Table 29.2 provides an indication of the progress made in developing five different competencies between two DCs which were run in 2007 and 2009. The table contains only the data on each participant’s competencies included in their 2007 individual development plans.

Table 29.2 Comparing competency development progress between two DCs

The table demonstrates that the participants appear to have made progress on all of the competencies except one. It is also important to keep in mind that the participants faced more challenging exercises in the DC in 2009, and this meant that the same competencies were assessed at a more complex level. It is therefore not unreasonable to assume that had the same exercises been used as in 2007, the participants would have probably performed at an even higher level. .During the feedback, the participants and their manager confirmed that they had actively implemented the individual development plans they had generated two years ago, although not everybody managed to fully complete their plan.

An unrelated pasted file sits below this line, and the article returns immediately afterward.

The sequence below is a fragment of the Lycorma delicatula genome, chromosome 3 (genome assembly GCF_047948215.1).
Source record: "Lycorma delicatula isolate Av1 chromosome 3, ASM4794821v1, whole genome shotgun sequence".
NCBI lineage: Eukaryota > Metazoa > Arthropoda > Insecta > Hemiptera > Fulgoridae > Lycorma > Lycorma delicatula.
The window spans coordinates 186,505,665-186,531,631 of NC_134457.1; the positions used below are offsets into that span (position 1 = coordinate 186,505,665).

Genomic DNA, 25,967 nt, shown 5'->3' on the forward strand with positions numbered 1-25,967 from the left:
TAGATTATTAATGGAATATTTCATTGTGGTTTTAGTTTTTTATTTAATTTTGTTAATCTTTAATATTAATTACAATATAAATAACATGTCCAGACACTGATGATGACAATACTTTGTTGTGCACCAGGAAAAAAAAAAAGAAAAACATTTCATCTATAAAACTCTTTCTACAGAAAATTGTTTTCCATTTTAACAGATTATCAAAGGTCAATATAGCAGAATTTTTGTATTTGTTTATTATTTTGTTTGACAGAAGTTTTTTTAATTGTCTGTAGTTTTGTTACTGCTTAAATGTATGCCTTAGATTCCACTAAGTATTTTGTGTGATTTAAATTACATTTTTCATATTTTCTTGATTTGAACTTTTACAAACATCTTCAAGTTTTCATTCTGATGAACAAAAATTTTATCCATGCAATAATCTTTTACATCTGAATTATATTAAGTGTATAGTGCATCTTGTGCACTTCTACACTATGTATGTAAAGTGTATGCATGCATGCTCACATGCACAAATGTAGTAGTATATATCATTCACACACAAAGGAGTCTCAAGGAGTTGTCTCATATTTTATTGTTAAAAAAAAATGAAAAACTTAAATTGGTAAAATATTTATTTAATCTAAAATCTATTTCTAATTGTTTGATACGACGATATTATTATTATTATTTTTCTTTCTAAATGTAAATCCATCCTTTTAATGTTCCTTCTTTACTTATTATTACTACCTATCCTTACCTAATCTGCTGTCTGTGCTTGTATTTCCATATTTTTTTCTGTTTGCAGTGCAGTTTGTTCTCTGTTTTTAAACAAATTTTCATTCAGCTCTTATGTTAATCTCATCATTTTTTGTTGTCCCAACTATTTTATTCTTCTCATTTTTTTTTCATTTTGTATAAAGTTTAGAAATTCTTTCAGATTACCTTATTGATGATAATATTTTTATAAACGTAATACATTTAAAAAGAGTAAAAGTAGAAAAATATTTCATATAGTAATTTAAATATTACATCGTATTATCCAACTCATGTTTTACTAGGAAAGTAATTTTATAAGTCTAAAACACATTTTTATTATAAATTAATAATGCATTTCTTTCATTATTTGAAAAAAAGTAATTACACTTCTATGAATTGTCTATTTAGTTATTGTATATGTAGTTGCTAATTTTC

Thus, this case study illustrates that a properly conducted competency assessment procedure provides valuable information about an employees’ capabilities, strengths and weaknesses. It also shows that the employees’ ability to successfully complete their individual development plans, benefit from being created and executed by the employee in conjunction with his/her manager. This results in the employee demonstrating an improvement in their ability to display job-related competencies, which enables them to achieve higher levels of performance in their work. We cannot of course claim any statistical evidence, due to the very limited sample of just three people. But we can point to the fact that this seems to provide some indication that there is a good argument for doing personnel assessment properly and there also appears to be an obvious impact of involving the manager in developing his/her subordinates’ competencies and thus increasing their effectiveness.